Tarrant, Taylor, Terry Throckmorton, Titus, Tom Green, Upshur,
Upton ValVerde, Van Zandt, Walker, Webb, Wichita, Wilbarger,
Williamson, Wise, Wood, Young and Zavala.
If you should observe an infestation and your county is
NOT listed please contact me.
In commercial orchards we recommend two insecticide applications
beginning at half shell and a second application 10 to
14 days later. Recommended insecticides include: tebufenizide
(Confirm 2F) @ 8 - 16 oz per acre; chlorpyrifos (Lorsban
4E) @ 2-4 pts per 100 gallons; esfenvalerate (Asans XL)
@ 2.56-4.27 oz per acre; phosmet (Imidan 70WSB) @ 1.5-2.0
lbs per 100 gallons; spinosad (SpinTor 2SC) @ 4 - 10 oz
per acre and methoxyfenozide (Intrepid 2F) @ 4 - 8 oz per
Stink bugs/Leaffooted bugs
This is the time of year when adult stink bugs and leaffooted bugs start leaving
some of their primary host plants and can migrate into pecans. Watch for
adults on clusters on the border rows. There are no treatment thresholds
for managing this complex of true kernel feeding insects. Treatment of border
rows can help reduce infestations without having to treat the entire orchard.
For those producers that planted trap crops watch for adults in these alternate
hosts. Treat the trap crop with an insecticide once the host plants start
Insect of interest: In case you think that the stink bug
/leaffooted bug complex doesn’t have any natural enemies
think again. It is common this time of year to see stink
bugs with parasite eggs attached (see picture). The following
is some information on one of the main parasites of stink
bugs - the feather legged fly.
Feather-legged fly: Trichopoda
pennipes (Diptera: Tachinidae)
is a tachinid parasitoid of members of the stink bug and
leaffooted bug families. It has a wide distribution in both
North and South America.
It occurs throughout much of the United States, and in the
southern states its major hosts are the southern green stink
bug Nezara viridula and leaffooted bug Leptoglossus phyllopus.
It is sometimes referred to as the "feather-legged fly" because
of the prominent fringe of feather-like bristles on its hind
legs. This distinctive and conspicuous fly is bright orange
with a velvety black head and thorax. It has dark legs with
a fringe of short black hairs on the hind leg and yellow
feet, large brown eyes and brown and black wings. The tip
of the female fly's abdomen is black. T.
pennipes is highly
attracted by an aggregation pheromone produced by male southern
green stink bugs, which results in the males being parasitized
at a consistently higher level than females. Each female
fly lays on average 100 eggs, which are placed singly on
the body of a large nymph or adult bug. Most of the small,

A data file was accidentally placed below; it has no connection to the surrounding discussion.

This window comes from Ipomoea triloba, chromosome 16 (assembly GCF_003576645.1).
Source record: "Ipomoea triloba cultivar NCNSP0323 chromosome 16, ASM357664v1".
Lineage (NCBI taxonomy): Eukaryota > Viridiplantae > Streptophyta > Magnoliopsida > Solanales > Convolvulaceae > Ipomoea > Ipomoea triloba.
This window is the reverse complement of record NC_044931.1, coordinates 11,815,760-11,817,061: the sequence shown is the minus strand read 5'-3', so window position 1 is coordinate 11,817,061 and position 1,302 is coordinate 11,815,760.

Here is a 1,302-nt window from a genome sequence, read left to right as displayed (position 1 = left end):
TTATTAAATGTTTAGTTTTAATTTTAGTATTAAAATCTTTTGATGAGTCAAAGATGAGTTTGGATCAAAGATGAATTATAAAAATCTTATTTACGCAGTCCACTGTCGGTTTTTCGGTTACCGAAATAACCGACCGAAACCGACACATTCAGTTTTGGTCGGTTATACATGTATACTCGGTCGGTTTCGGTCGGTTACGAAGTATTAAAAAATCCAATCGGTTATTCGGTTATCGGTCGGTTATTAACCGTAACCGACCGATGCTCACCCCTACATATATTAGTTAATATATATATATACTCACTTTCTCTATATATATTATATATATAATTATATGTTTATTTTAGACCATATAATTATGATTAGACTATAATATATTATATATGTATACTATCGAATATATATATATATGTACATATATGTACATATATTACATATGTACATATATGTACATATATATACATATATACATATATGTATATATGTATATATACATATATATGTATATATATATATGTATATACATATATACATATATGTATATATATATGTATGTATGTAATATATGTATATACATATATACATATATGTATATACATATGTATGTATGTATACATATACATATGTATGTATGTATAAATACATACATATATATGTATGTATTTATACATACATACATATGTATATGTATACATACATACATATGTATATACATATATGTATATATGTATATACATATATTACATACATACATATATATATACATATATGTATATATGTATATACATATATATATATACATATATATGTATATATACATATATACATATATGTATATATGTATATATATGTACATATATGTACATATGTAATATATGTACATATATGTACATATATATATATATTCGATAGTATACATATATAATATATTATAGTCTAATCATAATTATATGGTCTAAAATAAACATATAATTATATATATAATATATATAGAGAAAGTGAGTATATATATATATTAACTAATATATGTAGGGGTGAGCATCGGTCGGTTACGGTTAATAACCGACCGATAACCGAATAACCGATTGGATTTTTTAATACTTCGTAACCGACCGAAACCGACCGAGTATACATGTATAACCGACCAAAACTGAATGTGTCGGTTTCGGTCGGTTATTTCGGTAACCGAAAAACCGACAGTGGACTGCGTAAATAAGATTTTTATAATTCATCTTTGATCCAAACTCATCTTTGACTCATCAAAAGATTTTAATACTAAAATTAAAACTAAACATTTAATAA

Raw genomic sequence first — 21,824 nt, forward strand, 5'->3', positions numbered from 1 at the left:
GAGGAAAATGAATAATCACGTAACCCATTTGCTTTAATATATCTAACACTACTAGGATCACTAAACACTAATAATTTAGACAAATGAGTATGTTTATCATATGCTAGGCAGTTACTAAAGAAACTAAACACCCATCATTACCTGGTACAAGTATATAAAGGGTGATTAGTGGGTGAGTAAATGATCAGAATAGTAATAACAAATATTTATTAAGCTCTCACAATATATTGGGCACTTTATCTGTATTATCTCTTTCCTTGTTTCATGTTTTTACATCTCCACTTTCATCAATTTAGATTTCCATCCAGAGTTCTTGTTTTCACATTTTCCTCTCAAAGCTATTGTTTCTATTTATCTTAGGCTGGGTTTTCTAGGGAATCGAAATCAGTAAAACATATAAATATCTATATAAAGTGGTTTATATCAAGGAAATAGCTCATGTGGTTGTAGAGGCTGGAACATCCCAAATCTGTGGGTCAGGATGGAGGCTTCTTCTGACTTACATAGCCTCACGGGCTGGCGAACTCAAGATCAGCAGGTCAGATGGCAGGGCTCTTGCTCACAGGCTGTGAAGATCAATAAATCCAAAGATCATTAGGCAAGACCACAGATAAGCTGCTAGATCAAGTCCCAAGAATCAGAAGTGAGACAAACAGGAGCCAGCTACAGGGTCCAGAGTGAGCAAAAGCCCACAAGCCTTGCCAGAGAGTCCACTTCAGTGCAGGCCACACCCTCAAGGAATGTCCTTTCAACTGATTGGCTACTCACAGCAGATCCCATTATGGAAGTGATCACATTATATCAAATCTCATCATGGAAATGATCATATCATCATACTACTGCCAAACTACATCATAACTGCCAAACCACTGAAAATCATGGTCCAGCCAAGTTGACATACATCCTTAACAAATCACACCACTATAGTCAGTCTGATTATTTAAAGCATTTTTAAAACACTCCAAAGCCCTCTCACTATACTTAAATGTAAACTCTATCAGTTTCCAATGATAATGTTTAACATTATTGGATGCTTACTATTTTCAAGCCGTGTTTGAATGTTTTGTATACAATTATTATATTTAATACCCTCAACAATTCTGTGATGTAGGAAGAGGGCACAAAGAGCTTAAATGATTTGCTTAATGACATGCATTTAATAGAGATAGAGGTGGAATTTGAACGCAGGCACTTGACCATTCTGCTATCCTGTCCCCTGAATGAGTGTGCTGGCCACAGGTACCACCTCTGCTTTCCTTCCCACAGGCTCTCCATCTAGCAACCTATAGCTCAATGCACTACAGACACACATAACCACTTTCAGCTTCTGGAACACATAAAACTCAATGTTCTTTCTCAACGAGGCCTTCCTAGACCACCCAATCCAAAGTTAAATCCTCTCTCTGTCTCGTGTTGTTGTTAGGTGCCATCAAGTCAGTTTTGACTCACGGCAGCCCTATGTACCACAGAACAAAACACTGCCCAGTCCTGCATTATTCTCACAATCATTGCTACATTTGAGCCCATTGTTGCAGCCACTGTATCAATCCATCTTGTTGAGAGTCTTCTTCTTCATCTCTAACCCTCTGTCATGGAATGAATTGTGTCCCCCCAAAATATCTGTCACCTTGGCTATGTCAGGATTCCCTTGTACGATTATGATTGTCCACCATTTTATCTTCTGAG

white or gray, oval eggs are placed on the underside of the
thorax or abdomen, but they can occur on almost any part
of the bug. Many eggs may be laid on the same host, but only
one larva will survive in each bug. The young larva that
hatches from the egg bores directly into the host body. The
maggot feeds on the body fluids of the host for about two
weeks, during which time it increases to a size almost equal
to that of the body cavity of its host. When it has completed
its development, the cream-colored third instar maggot emerges
from the bug between the posterior abdominal segments. The
bug dies after emergence of the fly, not from the parasitoid
feeding, but from the mechanical injury to its body. The
maggot pupates about an inch down in the soil in a dark reddish-brown
puparium formed from the last larval skin, and an adult fly
emerges about two weeks later. There can be three generations
per year depending on location.
The fly overwinters as a second instar larva within the
body of the overwintering host bug. Adult flies emerge
in late spring or early summer. The only bugs large enough
to parasitize at this time are overwintered adults. Subsequent
generations develop on both nymphs and adults of the
Adult flies feed on nectar, especially from plants such
as wild carrot (Queen Anne's lace) and meadowsweet, Spiraea
salicifolia. The rate of parasitism can be as high as 93%
on southern green stink bug and up to 80% on squash bug.
But because the bugs continue to feed after parasitization,
T. pennipes will not always prevent crop damage. However,
the reproductive organs of the host bug begin to atrophy
when the parasitoid reaches the second instar, so pest
population increase will be reduced somewhat. The fly is
most effective when it parasitizes nymphs, since 50% die
before becoming adults and the remainder that become adults
and overwinter will die before laying eggs.
(Information on the Feather legged Fly was from Susan Mahr,
University of Wisconson - Madison)
Southern green stink bug with T.
Photo by Juan Lopez - USDA, APHIS, College Station TX
Fort Bend county
November 16, 2004
Contact: Sarah Lineberger CEA-Hort
September 15-16, 2004
Alabama Pecan Growers
Contact: Monte Nesbitt, firstname.lastname@example.org
September 17, 2004
Arizona Pecan Growers
Palo Verde Holiday Inn, Tucson, AZ
Contact: Mike Kilby, Phone: 520-403-4613 or email email@example.com